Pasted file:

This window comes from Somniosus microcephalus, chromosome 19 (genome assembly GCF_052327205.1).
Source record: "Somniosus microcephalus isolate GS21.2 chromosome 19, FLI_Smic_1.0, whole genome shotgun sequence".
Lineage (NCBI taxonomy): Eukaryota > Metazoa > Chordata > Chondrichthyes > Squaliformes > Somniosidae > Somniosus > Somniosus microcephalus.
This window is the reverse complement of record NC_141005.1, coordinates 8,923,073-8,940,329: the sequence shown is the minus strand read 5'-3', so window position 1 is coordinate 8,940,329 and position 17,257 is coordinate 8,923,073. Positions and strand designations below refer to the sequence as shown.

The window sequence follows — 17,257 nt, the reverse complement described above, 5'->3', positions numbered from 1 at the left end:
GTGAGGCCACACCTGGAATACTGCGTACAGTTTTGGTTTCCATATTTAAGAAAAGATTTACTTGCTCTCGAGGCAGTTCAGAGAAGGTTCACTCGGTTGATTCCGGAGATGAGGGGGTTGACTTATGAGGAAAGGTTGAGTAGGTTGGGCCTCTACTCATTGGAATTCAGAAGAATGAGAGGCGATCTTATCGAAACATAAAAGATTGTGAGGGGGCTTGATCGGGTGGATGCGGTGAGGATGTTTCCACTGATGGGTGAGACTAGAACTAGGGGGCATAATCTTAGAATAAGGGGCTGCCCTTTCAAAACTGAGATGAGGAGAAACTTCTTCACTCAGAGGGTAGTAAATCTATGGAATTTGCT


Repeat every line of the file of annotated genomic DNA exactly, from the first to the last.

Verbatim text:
This window comes from Somniosus microcephalus, chromosome 19 (genome assembly GCF_052327205.1).
Source record: "Somniosus microcephalus isolate GS21.2 chromosome 19, FLI_Smic_1.0, whole genome shotgun sequence".
Lineage (NCBI taxonomy): Eukaryota > Metazoa > Chordata > Chondrichthyes > Squaliformes > Somniosidae > Somniosus > Somniosus microcephalus.
This window is the reverse complement of record NC_141005.1, coordinates 8,923,073-8,940,329: the sequence shown is the minus strand read 5'-3', so window position 1 is coordinate 8,940,329 and position 17,257 is coordinate 8,923,073. Positions and strand designations below refer to the sequence as shown.

The window sequence follows — 17,257 nt, the reverse complement described above, 5'->3', positions numbered from 1 at the left end:
GTGAGGCCACACCTGGAATACTGCGTACAGTTTTGGTTTCCATATTTAAGAAAAGATTTACTTGCTCTCGAGGCAGTTCAGAGAAGGTTCACTCGGTTGATTCCGGAGATGAGGGGGTTGACTTATGAGGAAAGGTTGAGTAGGTTGGGCCTCTACTCATTGGAATTCAGAAGAATGAGAGGCGATCTTATCGAAACATAAAAGATTGTGAGGGGGCTTGATCGGGTGGATGCGGTGAGGATGTTTCCACTGATGGGTGAGACTAGAACTAGGGGGCATAATCTTAGAATAAGGGGCTGCCCTTTCAAAACTGAGATGAGGAGAAACTTCTTCACTCAGAGGGTAGTAAATCTATGGAATTTGCT